St Olaf's Church at Wasdale Head -- said to be the smallest church in England 10 May 2005

St Olaf’s Church at Wasdale Head — said to be the smallest church in England 10 May 2005

We returned to Whitehaven, passing the nuclear power station at Sellafield, which looked rather ominous, like the one in Wales we had seen, which had been two concrete cubes. We drove through St Bees, and took photos of a statue of St Bega.

St Bega.

St Bega.

According to legend, St Bega was the daughter of an Irish king, living some time between AD 600 and 900. She refused to marry the man of her father’s choice and fled in a small boat. She landed at the place now named St Bees after her, and lived as a hermit, caring for the local people. When she moved on, she left behind her arm ring. A few centuries later a male monastery was built there, and the monks kept her arm ring as a relic, which was lost when English monasteries were closed at the order of King Henry VIII.

St Bees, Cumbria

St Bees, Cumbria

After the closing of the monastery the story became more garbled, and more details were added, including the story that when she landed she approached the Lord of Egremont, asking for land to build a monastery. He promised her as much land as was covered by snow the next day. The next day was midsummer, but it snowed.

Whitehaven, from St Bees Head

Whitehaven, from St Bees Head

We stopped above Whitehaven and took photos over the town and the harbour, which had once been the third port of England, but now no longer even runs ferries to the Isle of Man, which could be seen on the western horizon. We went to Michael Moon’s book shop, and bought a Whitehaven guide and directory for 1901, which was quite expensive, but also had quite a lot of information in it. Val sent an SMS on her cell phone to Jethro to wish him happy birthday. We took photos of Scotch and Irish streets, where the Ellwood and Pearson families had lived at various times.



We went on our way, driving through winding country lanes to Keswick, where we had lunch at an Indian restaurant, the Royal Bengal, which was the closest one to the car park. They did a good lamb breyani, and had a chatty waiter from Goa.

From Keswick we headed north again, past Lake Bassenthwaite, though we only caught glimpses of it through the trees, and went through Mealsgate, where another of Val’s ancestors, Isabella Carr, had been born, and then drove through Carlisle, where we got a bit lost as the signposting was bad, and we kept getting in the wrong traffic lanes. We drove past Wigtown Bay, and up to Girvan, with its astonishing Ailsa Craig, a round mound over 1000 feet high sticking out of the sea, which I did not remember from my previous visit in 1967. If anything deserved to be called a “mump”, that did.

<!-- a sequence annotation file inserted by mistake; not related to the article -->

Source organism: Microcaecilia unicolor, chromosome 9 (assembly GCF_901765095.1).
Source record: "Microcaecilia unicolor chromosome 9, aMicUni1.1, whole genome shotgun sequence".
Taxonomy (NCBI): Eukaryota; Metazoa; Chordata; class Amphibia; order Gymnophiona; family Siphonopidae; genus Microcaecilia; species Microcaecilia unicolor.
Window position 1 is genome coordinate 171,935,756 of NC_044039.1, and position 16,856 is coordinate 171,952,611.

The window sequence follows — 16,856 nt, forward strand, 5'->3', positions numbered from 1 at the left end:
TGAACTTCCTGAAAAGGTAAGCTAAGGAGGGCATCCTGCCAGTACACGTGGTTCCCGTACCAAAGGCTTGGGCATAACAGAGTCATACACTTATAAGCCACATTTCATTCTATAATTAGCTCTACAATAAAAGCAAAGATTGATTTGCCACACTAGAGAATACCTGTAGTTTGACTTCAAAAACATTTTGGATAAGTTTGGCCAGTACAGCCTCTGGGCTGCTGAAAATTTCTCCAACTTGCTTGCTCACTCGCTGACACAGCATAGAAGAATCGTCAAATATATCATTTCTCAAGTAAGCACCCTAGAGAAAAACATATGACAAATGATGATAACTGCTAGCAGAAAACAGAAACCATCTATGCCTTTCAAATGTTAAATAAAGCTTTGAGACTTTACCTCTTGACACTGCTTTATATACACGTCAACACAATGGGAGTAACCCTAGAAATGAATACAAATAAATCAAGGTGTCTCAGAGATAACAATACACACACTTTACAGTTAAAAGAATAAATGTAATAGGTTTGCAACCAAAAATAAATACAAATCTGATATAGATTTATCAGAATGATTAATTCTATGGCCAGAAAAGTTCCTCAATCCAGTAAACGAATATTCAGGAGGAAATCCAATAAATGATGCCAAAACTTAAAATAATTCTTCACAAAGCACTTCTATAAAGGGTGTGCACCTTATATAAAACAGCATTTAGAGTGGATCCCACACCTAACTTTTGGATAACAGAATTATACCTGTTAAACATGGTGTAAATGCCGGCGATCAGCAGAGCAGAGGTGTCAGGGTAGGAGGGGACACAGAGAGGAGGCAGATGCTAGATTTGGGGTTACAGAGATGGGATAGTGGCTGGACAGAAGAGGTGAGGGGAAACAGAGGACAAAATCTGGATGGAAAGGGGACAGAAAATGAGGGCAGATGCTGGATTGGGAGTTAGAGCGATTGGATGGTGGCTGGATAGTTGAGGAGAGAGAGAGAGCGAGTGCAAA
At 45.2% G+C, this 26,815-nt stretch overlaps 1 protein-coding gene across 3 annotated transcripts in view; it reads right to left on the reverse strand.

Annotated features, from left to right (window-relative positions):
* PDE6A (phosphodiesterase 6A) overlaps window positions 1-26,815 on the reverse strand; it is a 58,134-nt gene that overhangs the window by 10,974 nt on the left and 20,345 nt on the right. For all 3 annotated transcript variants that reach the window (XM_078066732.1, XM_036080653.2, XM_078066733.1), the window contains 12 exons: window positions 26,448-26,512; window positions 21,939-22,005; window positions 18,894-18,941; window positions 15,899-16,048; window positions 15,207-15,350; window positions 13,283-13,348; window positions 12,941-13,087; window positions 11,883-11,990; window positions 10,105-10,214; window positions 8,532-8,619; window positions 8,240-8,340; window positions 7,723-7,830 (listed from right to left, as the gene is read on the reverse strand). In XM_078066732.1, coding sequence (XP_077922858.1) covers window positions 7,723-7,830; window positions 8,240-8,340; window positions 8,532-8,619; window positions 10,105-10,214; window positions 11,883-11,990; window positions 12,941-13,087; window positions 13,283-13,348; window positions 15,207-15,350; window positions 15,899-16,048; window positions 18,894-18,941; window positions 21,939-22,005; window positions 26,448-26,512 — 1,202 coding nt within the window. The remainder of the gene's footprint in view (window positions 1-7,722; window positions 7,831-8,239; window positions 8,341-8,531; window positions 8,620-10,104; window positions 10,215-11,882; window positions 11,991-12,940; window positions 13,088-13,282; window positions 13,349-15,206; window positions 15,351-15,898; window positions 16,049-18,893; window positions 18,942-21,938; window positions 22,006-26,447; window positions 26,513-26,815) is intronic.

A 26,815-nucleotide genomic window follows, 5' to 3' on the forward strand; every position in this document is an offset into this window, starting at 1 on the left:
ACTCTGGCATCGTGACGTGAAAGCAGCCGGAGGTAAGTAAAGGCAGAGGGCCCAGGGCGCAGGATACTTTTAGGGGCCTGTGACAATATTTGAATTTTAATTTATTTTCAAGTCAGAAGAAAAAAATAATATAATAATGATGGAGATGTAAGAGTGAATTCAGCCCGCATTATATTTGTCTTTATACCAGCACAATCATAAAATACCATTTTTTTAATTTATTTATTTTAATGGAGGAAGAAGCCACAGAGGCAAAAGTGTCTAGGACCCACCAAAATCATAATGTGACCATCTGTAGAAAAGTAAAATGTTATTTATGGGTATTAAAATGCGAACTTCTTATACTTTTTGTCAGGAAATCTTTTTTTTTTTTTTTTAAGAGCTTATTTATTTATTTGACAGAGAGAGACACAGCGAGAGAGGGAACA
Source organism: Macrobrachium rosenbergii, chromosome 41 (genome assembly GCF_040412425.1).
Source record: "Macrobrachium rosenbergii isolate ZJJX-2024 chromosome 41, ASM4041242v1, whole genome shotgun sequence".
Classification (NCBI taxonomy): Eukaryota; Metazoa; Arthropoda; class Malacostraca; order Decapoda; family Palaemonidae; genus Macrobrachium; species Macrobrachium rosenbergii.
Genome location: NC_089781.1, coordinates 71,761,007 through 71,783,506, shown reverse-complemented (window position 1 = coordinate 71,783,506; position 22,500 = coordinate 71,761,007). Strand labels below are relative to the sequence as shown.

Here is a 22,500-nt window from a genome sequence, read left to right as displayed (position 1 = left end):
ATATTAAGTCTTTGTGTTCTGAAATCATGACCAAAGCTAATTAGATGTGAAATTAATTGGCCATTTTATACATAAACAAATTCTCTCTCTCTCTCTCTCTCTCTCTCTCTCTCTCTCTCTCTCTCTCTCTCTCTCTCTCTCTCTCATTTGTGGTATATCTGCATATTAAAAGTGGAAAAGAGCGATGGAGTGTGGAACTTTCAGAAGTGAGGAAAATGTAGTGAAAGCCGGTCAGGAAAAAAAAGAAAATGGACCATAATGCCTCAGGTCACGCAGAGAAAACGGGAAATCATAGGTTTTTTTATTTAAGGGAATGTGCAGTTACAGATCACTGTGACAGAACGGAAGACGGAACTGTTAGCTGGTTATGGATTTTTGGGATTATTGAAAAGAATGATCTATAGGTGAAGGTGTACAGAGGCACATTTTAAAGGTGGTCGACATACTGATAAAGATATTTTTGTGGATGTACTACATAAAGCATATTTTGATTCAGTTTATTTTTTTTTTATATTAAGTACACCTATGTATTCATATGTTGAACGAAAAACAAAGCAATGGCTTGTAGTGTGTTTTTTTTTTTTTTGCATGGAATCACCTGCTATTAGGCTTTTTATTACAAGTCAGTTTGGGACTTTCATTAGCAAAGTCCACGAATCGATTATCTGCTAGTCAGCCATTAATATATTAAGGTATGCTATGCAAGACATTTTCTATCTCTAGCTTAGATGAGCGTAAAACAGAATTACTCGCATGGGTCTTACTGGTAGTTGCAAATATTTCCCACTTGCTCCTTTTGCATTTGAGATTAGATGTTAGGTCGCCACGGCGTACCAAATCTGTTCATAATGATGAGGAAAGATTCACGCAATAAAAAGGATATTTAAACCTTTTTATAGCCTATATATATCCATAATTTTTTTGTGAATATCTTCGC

Ailsa Craig, off the coast of Ayrshire, Scotland, near Girvan. 10 May 2005

Ailsa Craig, off the coast of Ayrshire, Scotland, near Girvan. 10 May 2005

We looked for a place to stay, and found one a little way out of town on the way we had come
in, a bed and breakfast in a farmhouse, which was rather more expensive than some of the others we had been in, at £30 per person per night. It also turned out to offer less, as there was no tea and coffee making equipment. And, like most of the bead and breakfast places we had stayed at, there was no table where one could write, or put a laptop computer.

We went back down to the town and looked at the cemetery near the beach, where I found the graves of Thomas and Stanley Hannan without difficulty, and took photos of them with the digital camera. The inscriptions were a little more difficult to read than they had been on my last visit 38 years ago, when Willie Hannan had brought us down from Glasgow. We looked at some of the other graves, and found one more recent one of McCartneys, then went to the harbour, and took photos of the town from the jetty.

Girvan harbour, Ayrshire, Scotland

Girvan harbour, Ayrshire, Scotland

At the harbour we also watched a swan swimming in the sea, and gradually paddling into the harbour entrance.

Swan swimming from the open sea into Girvan harbour 10 May 2005

Swan swimming from the open sea into Girvan harbour 10 May 2005

We drove round the town and found Duff Street, where the Hannans had lived, but the house they had lived in had been demolished and turned into a builders yard or something similar. We then looked for something to eat, most most of the places were closed, and it was deceptively light, with summer time, and the sun setting only at about 9:00 pm, so it felt much earlier than it actually was. But there was a kebab and pizza place, so we got kebabs, and took them back to the guesthouse and ate them in the bedroom.

Continued at UK trip 11 May 2005: Girvan to Edinburgh | Hayes & Greene family history.

Index to all posts on our UK trip here UK Holiday May 2005

Thunder on the Blaauwberg

Thunder on the BlaauwbergThunder on the Blaauwberg by Lawrence G. Green

My rating: 3 of 5 stars

We first heard of this book from a relative who told us that it documented the royal descent of the Green family (my wife Val is a member of this family), and indeed chapter 3, with the title “Blood Royal”, is all about Edward, Duke of Kent, the father of Queen Victoria, and his lover Julie de St Laurent, whom he had to give up when he needed to make a suitable marriage tio produce an heir to the throne.

So far, so good. But the story is that the prince and Julie had a son, William Goodall Gteen, who was the ancestor of the Green family in South Africa. Unfortunately that is not so. The full story is told by Mollie Gillen in her book The Prince and his Lady. William Goodall Green was born in 1790 in Quebec, a year before Edward and Julie had ever set foot in Canada; his father was William Goodall, a London businessman, and his mother was Eliza Green, the daughter of a Quebec butcher. Green tells some fascinating stories, but at the most significant points this one is untrue. I’ve covered this in more detail here: Mystery cousins and royal legends | Hayes & Greene family history.